Published 14 Apr 2020

Embracing remote working: considerations for CIOs

By, Pulsant

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Following the transition by organisations across all industries worldwide to home working, Chief Information Officers (CIOs) now hold responsibility for ensuring their teams can continue operating as closely as possible to business-as-usual throughout these challenging times.

Although many organisations wisely had remote working systems in place well before the COVID-19 outbreak, such systems were usually only anticipated to be used by a relatively small proportion of the workforce for short periods. These systems have now been scaled out quickly to support extensive remote working.

So, what steps do CIOs need to take to ensure their infrastructure and systems are robust and able to cope with an increase in employees working from home?

Immediate questions to ask

Encouragingly, this remarkable expansion in remote working has for many organisations been accommodated by having the right infrastructure and cloud-based systems in place. However, there are some important questions to be asked to ensure compliance is maintained and data and information remains secure and accessible.

The most important thing CIOs need to consider is whether a move to large scale home working has implications on the confidentiality, integrity and availability of the company’s data.

  • For confidentiality, this is looking at things such as whether the data centre is only accessible inside the company WAN / LAN and what difference access via VPN or published servers will have.
  • For integrity, it’s about whether home working will increase the likelihood of data breaches or leaks, such as offline copies of documents or uncontrolled versions.
  • For availability, CIOs need to understand what their data centre and cloud providers are doing to ensure they keep the lights on and cope with increased demand from all customers.

Another point to consider is that, if it hasn’t already, access to the data centre may become restricted due to the new social-distancing restrictions. In this case, CIOs need to ensure a remote hands service is in place and that steps are being taken to guarantee uptime. This means understanding what the company’s data centre and cloud providers are doing to ensure they keep the lights on and are able to cope with the increased demand from all customers.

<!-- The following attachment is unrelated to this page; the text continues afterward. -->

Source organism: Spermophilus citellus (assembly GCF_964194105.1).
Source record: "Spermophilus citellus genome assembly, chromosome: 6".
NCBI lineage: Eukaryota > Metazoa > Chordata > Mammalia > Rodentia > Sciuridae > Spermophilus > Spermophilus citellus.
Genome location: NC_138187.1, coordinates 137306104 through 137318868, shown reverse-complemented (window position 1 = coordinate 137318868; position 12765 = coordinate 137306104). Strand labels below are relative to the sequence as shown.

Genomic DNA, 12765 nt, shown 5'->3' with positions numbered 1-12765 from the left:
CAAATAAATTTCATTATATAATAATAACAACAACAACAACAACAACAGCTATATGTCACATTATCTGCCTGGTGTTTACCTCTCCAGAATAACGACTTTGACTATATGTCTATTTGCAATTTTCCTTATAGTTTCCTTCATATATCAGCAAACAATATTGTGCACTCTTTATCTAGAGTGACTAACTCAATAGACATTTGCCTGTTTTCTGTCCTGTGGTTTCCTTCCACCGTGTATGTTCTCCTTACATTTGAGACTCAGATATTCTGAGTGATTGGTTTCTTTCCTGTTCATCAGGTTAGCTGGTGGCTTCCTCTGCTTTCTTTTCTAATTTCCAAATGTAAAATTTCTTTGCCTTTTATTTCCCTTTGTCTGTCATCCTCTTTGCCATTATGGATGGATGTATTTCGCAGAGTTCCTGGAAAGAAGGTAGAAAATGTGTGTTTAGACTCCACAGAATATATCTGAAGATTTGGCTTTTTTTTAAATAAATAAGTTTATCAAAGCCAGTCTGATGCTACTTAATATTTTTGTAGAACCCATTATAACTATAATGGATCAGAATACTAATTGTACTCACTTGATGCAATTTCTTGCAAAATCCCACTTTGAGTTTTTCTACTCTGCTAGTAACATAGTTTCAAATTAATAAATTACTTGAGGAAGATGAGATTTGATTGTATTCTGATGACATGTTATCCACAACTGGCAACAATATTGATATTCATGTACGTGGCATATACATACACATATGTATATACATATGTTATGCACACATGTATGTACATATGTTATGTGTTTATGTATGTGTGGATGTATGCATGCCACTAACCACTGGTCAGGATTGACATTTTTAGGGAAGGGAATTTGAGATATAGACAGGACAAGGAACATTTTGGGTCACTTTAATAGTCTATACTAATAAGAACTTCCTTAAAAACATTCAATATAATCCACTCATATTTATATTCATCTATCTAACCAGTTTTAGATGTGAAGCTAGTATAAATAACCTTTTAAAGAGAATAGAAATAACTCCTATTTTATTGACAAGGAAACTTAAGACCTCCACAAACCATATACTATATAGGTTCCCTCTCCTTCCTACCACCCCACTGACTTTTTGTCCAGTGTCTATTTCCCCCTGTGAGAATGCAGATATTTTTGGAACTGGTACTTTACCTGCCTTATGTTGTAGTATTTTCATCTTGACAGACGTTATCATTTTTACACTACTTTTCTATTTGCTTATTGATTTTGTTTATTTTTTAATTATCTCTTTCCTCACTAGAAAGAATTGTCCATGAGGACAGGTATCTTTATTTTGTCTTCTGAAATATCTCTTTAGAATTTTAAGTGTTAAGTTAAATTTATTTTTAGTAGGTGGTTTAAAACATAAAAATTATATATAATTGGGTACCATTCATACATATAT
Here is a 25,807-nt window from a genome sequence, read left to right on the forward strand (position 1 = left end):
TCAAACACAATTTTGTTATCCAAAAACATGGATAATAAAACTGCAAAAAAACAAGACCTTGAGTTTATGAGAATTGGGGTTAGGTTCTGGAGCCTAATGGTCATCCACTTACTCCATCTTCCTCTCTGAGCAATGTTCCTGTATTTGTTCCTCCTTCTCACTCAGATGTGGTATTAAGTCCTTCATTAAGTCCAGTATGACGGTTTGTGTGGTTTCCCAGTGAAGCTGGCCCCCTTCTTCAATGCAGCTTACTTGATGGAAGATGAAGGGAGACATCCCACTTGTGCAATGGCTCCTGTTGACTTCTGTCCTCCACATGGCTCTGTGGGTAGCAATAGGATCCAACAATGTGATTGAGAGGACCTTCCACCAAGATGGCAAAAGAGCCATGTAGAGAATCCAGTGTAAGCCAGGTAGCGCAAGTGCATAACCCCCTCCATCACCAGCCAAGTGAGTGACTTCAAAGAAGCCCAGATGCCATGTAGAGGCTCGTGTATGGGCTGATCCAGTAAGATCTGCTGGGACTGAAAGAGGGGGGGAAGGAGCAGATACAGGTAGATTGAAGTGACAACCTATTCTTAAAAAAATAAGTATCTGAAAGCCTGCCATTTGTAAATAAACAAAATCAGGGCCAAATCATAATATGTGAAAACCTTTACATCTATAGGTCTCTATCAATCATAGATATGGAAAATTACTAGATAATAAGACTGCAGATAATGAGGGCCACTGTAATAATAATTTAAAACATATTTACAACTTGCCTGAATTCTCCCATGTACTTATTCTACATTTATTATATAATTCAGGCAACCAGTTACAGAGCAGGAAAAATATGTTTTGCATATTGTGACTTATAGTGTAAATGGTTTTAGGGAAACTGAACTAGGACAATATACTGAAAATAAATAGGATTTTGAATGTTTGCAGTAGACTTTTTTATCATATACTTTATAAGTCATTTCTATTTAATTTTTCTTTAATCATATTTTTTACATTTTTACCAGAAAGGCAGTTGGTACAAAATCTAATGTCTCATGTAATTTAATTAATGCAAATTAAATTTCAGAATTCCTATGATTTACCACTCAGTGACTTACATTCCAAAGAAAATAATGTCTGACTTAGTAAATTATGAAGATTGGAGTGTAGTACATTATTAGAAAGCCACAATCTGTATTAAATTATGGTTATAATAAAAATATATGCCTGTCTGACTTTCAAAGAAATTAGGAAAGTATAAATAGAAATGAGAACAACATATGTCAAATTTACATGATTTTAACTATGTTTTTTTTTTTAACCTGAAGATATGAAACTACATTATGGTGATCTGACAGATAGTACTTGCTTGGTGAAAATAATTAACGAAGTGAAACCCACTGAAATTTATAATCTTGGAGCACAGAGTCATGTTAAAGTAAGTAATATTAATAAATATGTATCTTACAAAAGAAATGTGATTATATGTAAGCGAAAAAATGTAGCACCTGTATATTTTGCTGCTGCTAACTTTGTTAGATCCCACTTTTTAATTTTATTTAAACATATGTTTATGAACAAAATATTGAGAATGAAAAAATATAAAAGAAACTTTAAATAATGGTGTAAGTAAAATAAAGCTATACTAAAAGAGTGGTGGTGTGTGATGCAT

Longer term implications

Aside from the immediate questions, there are also several issues for CIOs to consider around the implications of the entire workforce working remotely for a prolonged period. These include maintaining compliance and safeguarding data and confidential information, regardless of where staff are working.

Remote workers are still bound by the same policies, however, the measures to implement and control those policies may not be present at home, and the IT risk profile has changed in recent months with more frequent cyber attacks. Therefore, CIOs should consider implementing solutions such as monitoring software for data leak prevention, two factor authentication and network access control.

Another consideration is the additional workload on the VPN / proxy / external services. Typically, remote working platforms are designed to cope with sufficient capacity for a fraction of workers, rather than all, so any increase in capacity demands will need to be provisioned quickly. This extends to Internet bandwidth, both at throughput and carrier levels. Organisations using cloud-based services correctly should be able to accommodate a growth in remote working.  The key is to have scalable bandwidth and infrastructure, such as Pulsant Enterprise Cloud. Office 365 can also be used to balance workloads between on-premise data centres and public cloud.

Getting back to business-as-usual

While many organisations will already have had working from home policies in place, the reality is that having a 100% remote workforce is something most will not have planned for. And with the situation likely to continue for a while, organisations need to adjust. CIOs will need to take steps to reduce pressure on systems, perhaps by measures such as encouraging flexible working and the use of video conferencing systems.

By ensuring that they have a handle on their infrastructure set ups and leaning on the advice and support of trusted partners where applicable, CIOs can be confident that staff can keep working and delivering the high-quality service throughout and beyond this challenging time.

How can we help?

The Pulsant team remains at your disposal for any inquiries or need assistance you may have in the current situation.